So you should only ever get a dog if you’ve got enough time in your day to devote to your new family member. We’re talking early-morning walks and late-night snuggling, plus plenty of training, feeding, play, attention, and love in between. Dogs can take up every last bit of your spare time, but you’ll love them even more for it.
No, we don’t just mean thinking about all the amazing adventures and adorable cuddles you’ll have with your new pet. Instead, we mean thinking about the nitty-gritty of caring for a fur-baby.
Have you taken any time to think about where your dog will sleep, what they’ll eat, how you’ll train them, and how they’ll fit into your lifestyle? Not only will you need to research different breeds to find one that’s right for you, but you’ll also need to find out all about the day-to-day care your pet will require.
Getting a dog isn’t something you should do on the spur of the moment. But if you’ve carefully thought through the logistics of raising a pup, that’s a surefire sign that there’s a fur-baby in your future.
We’d rather wag our tails about all the love and joy of pet parenthood than talk about money — we’re sure you would too. But every prospective pet parent should be aware of one inescapable fact: Raising a dog isn’t cheap.
Aside from the initial purchase or adoption cost, you’ll need to pay for food, vet bills, toys, training, flea and tick control, and a range of other expenses. Sure, small dogs are cheaper than big dogs and pet insurance can help cover those unexpected vet bills, but you’re still looking at spending a significant amount of money over the course of your dog’s life.
That’s why having a steady job and some savings set aside for a rainy day is an important consideration for any prospective pet parent.
Welcoming a dog into your family is one of the best things you’ll ever do, but it isn’t always easy. Your furry family member will need to be trained and socialized, exercised on rainy days, and given as much attention as possible. Oh, and did we mention that you’ll be responsible for cleaning up after them as well?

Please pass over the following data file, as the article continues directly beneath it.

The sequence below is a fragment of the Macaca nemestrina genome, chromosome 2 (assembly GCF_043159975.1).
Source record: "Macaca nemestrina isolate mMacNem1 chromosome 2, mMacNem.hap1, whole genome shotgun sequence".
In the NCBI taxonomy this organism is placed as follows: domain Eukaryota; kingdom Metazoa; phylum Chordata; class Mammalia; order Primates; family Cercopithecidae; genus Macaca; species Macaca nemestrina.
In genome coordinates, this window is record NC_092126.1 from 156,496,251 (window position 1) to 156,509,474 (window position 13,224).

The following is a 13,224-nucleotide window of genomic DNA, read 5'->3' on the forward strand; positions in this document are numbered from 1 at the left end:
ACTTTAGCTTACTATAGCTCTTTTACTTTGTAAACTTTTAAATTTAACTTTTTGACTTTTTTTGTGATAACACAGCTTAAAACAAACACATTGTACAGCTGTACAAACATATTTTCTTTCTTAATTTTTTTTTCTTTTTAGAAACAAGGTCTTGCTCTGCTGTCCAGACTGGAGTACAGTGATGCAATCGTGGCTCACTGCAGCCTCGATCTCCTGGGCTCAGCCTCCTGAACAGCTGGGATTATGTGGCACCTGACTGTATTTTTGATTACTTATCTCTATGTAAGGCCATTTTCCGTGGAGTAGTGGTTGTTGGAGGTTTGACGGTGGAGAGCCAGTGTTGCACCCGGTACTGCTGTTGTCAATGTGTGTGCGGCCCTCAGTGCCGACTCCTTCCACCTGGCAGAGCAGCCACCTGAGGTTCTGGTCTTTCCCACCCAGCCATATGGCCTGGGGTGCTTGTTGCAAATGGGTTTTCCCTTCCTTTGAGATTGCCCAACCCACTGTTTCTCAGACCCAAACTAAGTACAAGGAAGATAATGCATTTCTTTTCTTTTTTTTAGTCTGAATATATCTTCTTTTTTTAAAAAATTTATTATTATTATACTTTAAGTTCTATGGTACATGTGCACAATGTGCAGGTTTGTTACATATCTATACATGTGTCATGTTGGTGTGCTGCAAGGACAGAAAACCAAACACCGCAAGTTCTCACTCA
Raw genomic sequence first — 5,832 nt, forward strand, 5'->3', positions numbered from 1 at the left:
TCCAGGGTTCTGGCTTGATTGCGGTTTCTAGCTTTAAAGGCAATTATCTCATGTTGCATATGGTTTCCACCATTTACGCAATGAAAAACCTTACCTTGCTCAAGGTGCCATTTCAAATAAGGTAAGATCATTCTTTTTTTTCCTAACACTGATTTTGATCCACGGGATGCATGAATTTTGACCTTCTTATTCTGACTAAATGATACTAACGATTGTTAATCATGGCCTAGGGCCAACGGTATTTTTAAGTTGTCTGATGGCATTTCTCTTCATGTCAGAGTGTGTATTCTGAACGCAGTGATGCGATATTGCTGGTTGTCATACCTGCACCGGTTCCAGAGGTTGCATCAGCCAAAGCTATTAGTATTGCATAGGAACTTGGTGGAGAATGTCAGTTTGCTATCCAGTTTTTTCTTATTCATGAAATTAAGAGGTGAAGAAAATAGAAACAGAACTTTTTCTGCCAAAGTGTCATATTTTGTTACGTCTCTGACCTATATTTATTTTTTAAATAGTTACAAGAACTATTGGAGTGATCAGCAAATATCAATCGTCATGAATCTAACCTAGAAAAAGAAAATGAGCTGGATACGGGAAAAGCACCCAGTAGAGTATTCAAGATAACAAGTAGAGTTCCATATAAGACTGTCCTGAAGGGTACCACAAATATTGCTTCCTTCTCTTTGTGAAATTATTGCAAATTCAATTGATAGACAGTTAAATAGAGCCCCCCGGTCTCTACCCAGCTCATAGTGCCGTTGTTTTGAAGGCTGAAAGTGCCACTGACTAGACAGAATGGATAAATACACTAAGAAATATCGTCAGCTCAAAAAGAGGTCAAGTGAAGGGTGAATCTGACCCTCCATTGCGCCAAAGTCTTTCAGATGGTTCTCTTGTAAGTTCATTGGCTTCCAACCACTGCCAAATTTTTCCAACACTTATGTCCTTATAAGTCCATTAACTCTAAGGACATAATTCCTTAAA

Not only does raising a dog take time and money, but it also requires plenty of hard work. If you’re not willing to put in the effort, then you won’t be able to create a safe and happy home for your pup.
The good news is that sharing your life with a dog makes all that hard work worth it, and your pup will thank you for all your effort — in their own adorable way — each and every day.
Raising a dog isn’t a hobby. It isn’t something you can be obsessed with for a few months and then completely lose interest. Instead, you need to be committed to providing all the love and care your pup needs for a decade or more. If you’re not going to be in it for the long haul, you don’t have what it takes to be a pet parent.
But if you’re prepared for the early mornings, the picking up poo, the housetraining, the vet visits, and the planning of many aspects of your life around your pup for years to come, then you’re ready.
Getting a dog is a life-changing decision, but if you’re properly prepared and you know what you’re in for, your new pup will only change your life for the better.